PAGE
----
“Well, well” says the convenience store clerk. “Back for another test?”

“I think the first one was defective. The plus sign looks more like a division symbol, so I remain unconvinced,” states Juno the pregnant teenager.

“Third test today, mama-bear,” notes the clerk.

Juno recluses herself and uses a do-it-yourself pregnancy test in the restroom, on film.

“What’s the prognosis … minus or plus?” asks the clerk.

…”There it is. The little pink plus sign is so unholy,” Juno responds.

She’s pregnant, clearly, and she knows she is.

(from Juno the movie*)

Juno\’s pregnancy test
Think of how a statistician might consider Juno’s predicament – when a testing device is useful but sometimes gives an unclear or wrong signal.

Scientists use two terms – sensitivity and specificity – among others, to assess the accuracy of diagnostic tests. In general, these terms work best for tests that provide binary sorts of outcomes – “yes” or “no” type situations. Sensitivity refers to how well a screening tool detects a condition that’s really present (pregnancy, in the teenager’s case). Specificity, by contrast, measures how well a test reports results that are truly negative.**

Juno’s readout is relatively straightforward – a pink plus sign or, not; the possibilities regarding her true condition are few.

Still, even the simplest of diagnostic tests can go wrong. Errors can arise from mistakes in the procedure (a cluttered, dirty store is hardly an ideal lab environment), from flawed reagents (the package might be old, with paper that doesn’t turn vividly pink in case of pregnancy) or from misreading results (perhaps Juno needs glasses).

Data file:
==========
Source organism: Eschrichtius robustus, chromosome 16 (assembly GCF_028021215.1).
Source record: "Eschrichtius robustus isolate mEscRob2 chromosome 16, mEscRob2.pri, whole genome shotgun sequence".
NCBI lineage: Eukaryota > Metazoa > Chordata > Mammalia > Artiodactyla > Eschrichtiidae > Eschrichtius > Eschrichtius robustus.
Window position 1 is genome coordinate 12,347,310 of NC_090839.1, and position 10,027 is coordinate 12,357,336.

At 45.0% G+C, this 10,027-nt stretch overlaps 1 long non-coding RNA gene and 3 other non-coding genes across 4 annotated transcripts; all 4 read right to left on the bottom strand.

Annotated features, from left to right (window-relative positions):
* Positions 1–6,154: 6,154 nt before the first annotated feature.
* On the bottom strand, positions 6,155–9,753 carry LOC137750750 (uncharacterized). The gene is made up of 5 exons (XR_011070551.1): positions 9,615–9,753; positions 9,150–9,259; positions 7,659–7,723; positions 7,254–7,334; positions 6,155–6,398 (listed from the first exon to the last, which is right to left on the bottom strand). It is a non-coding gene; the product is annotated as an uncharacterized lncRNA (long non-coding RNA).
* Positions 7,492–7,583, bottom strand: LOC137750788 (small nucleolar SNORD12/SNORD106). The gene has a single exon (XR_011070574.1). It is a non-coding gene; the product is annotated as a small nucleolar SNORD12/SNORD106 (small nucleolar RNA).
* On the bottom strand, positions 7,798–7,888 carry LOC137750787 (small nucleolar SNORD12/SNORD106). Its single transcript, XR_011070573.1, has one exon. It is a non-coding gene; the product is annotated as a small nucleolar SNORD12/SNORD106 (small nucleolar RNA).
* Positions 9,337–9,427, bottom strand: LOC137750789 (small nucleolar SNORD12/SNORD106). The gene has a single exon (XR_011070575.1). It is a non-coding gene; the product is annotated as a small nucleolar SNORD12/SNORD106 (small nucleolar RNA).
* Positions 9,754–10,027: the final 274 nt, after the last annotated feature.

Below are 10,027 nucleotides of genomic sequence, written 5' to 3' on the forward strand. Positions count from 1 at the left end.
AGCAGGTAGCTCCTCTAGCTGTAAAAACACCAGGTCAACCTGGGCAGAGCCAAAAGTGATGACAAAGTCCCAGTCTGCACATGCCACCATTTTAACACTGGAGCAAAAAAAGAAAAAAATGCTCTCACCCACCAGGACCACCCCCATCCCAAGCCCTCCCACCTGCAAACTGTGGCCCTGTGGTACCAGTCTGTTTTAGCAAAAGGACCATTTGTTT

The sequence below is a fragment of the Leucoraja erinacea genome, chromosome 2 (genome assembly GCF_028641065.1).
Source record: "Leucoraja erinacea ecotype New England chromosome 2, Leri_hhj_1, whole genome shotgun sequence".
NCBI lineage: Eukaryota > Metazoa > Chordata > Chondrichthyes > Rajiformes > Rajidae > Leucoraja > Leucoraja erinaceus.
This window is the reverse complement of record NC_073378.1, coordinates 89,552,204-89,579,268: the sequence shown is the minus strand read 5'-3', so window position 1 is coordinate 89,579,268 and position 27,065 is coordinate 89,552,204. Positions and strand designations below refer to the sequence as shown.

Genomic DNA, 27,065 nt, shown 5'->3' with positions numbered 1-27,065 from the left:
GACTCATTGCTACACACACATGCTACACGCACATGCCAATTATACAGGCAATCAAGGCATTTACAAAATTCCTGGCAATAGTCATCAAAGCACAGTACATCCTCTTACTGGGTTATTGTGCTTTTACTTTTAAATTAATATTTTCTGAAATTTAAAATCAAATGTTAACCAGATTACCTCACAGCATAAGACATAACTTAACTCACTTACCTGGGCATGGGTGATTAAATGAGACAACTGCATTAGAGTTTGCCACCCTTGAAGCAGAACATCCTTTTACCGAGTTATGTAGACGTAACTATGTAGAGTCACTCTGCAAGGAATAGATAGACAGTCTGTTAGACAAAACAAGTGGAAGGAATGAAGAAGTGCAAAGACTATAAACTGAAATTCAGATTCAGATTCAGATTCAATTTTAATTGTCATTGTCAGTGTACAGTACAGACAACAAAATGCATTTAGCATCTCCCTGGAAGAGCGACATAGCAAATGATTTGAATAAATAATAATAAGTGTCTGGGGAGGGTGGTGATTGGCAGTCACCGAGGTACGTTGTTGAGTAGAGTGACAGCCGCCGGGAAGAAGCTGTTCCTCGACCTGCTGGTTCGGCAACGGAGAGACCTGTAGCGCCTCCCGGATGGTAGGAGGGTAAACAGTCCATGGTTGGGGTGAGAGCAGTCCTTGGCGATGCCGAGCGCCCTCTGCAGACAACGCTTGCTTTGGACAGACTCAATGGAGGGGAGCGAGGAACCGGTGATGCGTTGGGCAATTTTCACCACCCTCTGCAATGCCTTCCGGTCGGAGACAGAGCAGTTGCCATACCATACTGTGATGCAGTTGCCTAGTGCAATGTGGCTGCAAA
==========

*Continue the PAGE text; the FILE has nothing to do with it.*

Why does this matter, now?

The medical and political news are dense with statistics on mammograms; getting a handle on the costs of cancer screening requires more information than most of us have at our disposal.

Of course, breast cancer is not like pregnancy. Among other distinguishing features, it’s not a binary condition; you can’t be a little bit pregnant.  (Both are complicated, I know.)

To get to the bottom of the screening issue, we’ll have to delve deeper, still.

*Thanks Juno, Dwight and everyone else involved in the 2007 film; details listed on IMBD.


**I was surprised to find few accessible on-line resources on stats. For those who’d like to understand more on the matter of sensitivity and specificity, I recommend starting with a 2003 article by Tze-Wey Loong in the British Medical Journal. This journal, with a stated mission to “help doctors to make better decisions” provides open, free access to anyone who registers on-line.

I’ll offer an example here, too:

To measure the accuracy of Juno’s kit, a statistician might visit a community of 100 possibly pregnant women who used the same type of device. If 20 of the women are indeed pregnant (as confirmed by another test, like a sonogram), but only 16 of those see the pink plus sign, the sensitivity of the test would be 16/20, or 80 percent. And if, among the 80 women who aren’t due, 76 get negative results, the specificity would be 76/80, or 95 percent.

False negatives: among the 20 pregnant women 4 find negative results; the false negative rate (FN) is 4/20, or 20 percent.

False positives: among the 80 women who aren’t pregnant 4 see misleading traces of pink; the false positive (FP) rate is 4/80, or 5 percent.

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